To be clear, you are not asking when you will get promoted. Don’t go there—it’s presumptuous, and it indicates that you think you are better than the role you have applied for.

A career-minded candidate, on the other hand, usually has a plan that she’s working towards. This question shows you have a great drive toward growth and advancement and an intention to stick with the company beyond your current state.

How it helps you:

One word: hierarchy.

All organizations have levels of work and authority—executives, upper managers, line managers, the workforce, and so on. Understanding the hierarchical structure gives you power, because you can decide if you can work within it and are capable of climbing through its ranks, or whether it will be endlessly frustrating to you.

In a traditional pyramid hierarchy, for example, the people at the bottom tend to have very little autonomy to make decisions. This gets better as you rise up through the pyramid, but even middle managers have little power to create policy; they are more concerned with enforcing the rules the top leaders make.

If having a high degree of autonomy and accountability is important to you, you may do better in a flat hierarchy where work teams can design their own way of achieving the corporate goals.

5. What’s the most important thing the successful candidate could accomplish in their first 3 months/6 months/year?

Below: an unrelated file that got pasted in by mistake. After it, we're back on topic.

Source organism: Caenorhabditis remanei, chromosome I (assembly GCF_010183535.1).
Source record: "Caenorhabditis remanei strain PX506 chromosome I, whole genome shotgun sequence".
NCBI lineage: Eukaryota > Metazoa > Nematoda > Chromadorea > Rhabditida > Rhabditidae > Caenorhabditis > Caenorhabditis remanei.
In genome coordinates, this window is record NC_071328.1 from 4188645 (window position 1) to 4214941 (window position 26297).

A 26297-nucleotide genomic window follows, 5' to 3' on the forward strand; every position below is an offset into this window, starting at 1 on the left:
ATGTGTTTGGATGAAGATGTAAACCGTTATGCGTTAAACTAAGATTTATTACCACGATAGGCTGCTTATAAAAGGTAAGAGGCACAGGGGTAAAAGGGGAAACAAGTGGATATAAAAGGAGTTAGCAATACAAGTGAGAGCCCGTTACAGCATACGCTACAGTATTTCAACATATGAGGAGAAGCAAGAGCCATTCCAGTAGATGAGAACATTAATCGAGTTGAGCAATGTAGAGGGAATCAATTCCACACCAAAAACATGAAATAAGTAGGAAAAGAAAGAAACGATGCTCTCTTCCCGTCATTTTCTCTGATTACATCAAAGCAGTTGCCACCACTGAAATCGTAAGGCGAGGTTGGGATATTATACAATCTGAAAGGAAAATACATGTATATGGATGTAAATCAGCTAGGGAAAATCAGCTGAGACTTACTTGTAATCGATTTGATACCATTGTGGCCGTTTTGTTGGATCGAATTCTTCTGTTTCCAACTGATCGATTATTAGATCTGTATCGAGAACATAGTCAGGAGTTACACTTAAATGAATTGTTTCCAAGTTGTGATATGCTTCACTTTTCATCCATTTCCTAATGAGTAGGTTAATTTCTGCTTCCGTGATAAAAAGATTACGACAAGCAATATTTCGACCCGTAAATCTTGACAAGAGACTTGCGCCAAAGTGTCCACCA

Of all the questions to ask in a job interview, this one is impressive because it shows that you identify with and want to be a successful performer, and not just an average one.

Here, you’re drilling down into what the company needs, and needs quite urgently, proving that you’re all about adding value to the organization and not just about what’s in it for you.

How it helps you:

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Most job descriptions come with 8, 10 or 12 different job responsibilities and a lot of them with be boilerplate or responsibilities that someone in HR thinks are associated with this role. This question gives you a better sense of which responsibilities are the most important—and they may not be what initially attracted you to the role.

If you like the idea of training juniors, for example, but success is judged purely on your sales figures, then is this really the job you thought you were applying for?

This question will also give you an idea of what kind of learning curve you’re expected to have and whether you’ll get any ramp-up time before getting down to business. If you’re the type of person who likes to jump right in and get things done, for instance, you may not be thrilled to hear that you’re going to spend the first three months shadowing a peer.

6. What do you like about working here?

This simple question is all about building rapport with the interviewer. People like to talk about themselves, and the interviewer will be flattered that you’re interested in her opinions.

Hopefully, you’ll find some great connection points that the two of you share. What similar things drive you head into the office each day? How will you fit into the culture?

How it helps you:

You can learn a lot from this question. Someone who genuinely enjoys his job will be able to list several things they like, and their answers will sound passionate and sincere. If not….well, you might consider that a red flag.